FEMUR by Josh Talakoski
New Music

Convulsively intense – Canadian mathcore / chaotic hardcore trio FEMUR break down their new album “For the Love of It”

7 mins read

Exploding like a bomb in your face, “For the Love of It”, the newest full length album from Canadian mathcore / chaotic hardcore band FEMUR stabs with fury and relentless aggression throughout its 43:43 running time. Marked by a continued exploration and better production, “For The Love Of It” is a distillation of everything that makes the extreme, chaotic hardcore such a great niche. Today, we’re giving a nod to its bleak burst of heavy riffs, entertaining mood changes and frantic energy, with a special track by track commentary, offered by the band themselves!

Femur are one the best things going in Canadian heavy music. Their debut record, Red Marks, saw the group pop onto the radar of many with their dizzying mathcore-meets-sludge. For the Love of It sees the band further pushing these elements in a more refined manner, making it one of the best heavy albums fans will hear in 2020. Femur’s music is always unsettling in the best way possible. The odd-timed riffs of “Unconditional” and the Black Sheep Wall plod of “Often & Softly” highlight the ways that Femur are always able to bring the heavy through unconventional means. If you are looking for heavy riffs, Femur always deliver. / Exclaim.ca

Track 1: “The Shakes”:

Sonically, I think this song starts the album off perfectly amidst this new batch of tunes. It’s simple, yet furious, and leaves you with a suspenseful cliffhanger that leaves you looking for more. Lyrically, I wanted the opening track to pick up where Red Marks left off. The lyrics on Red Marks are almost exclusively negative and self-deprecating; reflective of the times. So, the opening track on For the Love of It starts with the lyric “in the wake of that which is cold, we feel the cracks with fragments of gold”. Cold being all the negative subject matter on the Red Marks, and filling the cracks with fragments of gold being a conscious effort to make positive change in one’s life, while still acknowledging and accepting the past.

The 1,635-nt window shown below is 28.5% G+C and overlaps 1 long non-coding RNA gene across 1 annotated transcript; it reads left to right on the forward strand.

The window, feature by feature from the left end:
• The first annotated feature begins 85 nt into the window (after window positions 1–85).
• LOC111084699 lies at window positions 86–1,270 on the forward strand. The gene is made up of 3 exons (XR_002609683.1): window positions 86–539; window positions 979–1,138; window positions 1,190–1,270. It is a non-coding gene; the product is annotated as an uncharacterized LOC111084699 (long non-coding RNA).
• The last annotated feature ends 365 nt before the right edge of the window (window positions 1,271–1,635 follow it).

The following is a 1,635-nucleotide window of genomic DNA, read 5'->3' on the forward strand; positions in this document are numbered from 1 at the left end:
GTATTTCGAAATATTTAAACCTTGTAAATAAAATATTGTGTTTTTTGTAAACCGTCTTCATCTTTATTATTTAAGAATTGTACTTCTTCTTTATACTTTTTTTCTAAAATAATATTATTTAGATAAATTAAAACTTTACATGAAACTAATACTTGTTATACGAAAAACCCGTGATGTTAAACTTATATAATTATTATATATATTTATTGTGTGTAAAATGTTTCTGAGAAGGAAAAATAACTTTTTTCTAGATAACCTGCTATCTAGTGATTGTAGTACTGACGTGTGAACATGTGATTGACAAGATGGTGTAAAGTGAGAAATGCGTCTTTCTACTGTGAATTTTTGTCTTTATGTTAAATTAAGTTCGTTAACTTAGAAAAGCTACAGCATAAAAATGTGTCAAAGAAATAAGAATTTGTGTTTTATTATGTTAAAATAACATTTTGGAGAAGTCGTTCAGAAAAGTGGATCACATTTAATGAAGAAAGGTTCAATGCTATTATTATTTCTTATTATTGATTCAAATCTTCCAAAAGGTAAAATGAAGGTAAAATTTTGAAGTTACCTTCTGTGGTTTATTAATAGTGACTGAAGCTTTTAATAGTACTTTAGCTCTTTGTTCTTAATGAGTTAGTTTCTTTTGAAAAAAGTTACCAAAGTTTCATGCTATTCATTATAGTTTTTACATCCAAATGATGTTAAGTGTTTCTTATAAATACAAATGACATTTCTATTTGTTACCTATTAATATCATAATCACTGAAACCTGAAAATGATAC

Another key lyric in this tune is the final lyric “I’ve got the shakes again, I can’t stop thinking of potentially what could’ve been” which I think is such a universally applicable theme, and is meant to be open to interpretation.

Track 2: “Just because you can doesn’t mean you should.”:

This song made sense to put second because the first note on the bass our bassist [Eric Niemi] plays in this song resolves the tension of The Shakes because they both share the same root note. We also wanted a song we hadn’t released yet to bridge the gap between The Shakes and the next song, Brian Wells, which had also been released as a single prior to the release of For the Love of It. We felt it perfectly carries the momentum in this portion of the album.

This song explores lyrical themes that I haven’t really delved into before, which is outward anger, hah. My lyrics in the past have mostly been self-critical, but after coming up with that opening lyric “Just because you can doesn’t mean you should”, it felt natural to expand on that idea. This song isn’t in direct reference to anyone or anything necessarily, but it is definitely in direct reference to which impulses people choose to act on, and how those actions subsequently define their character.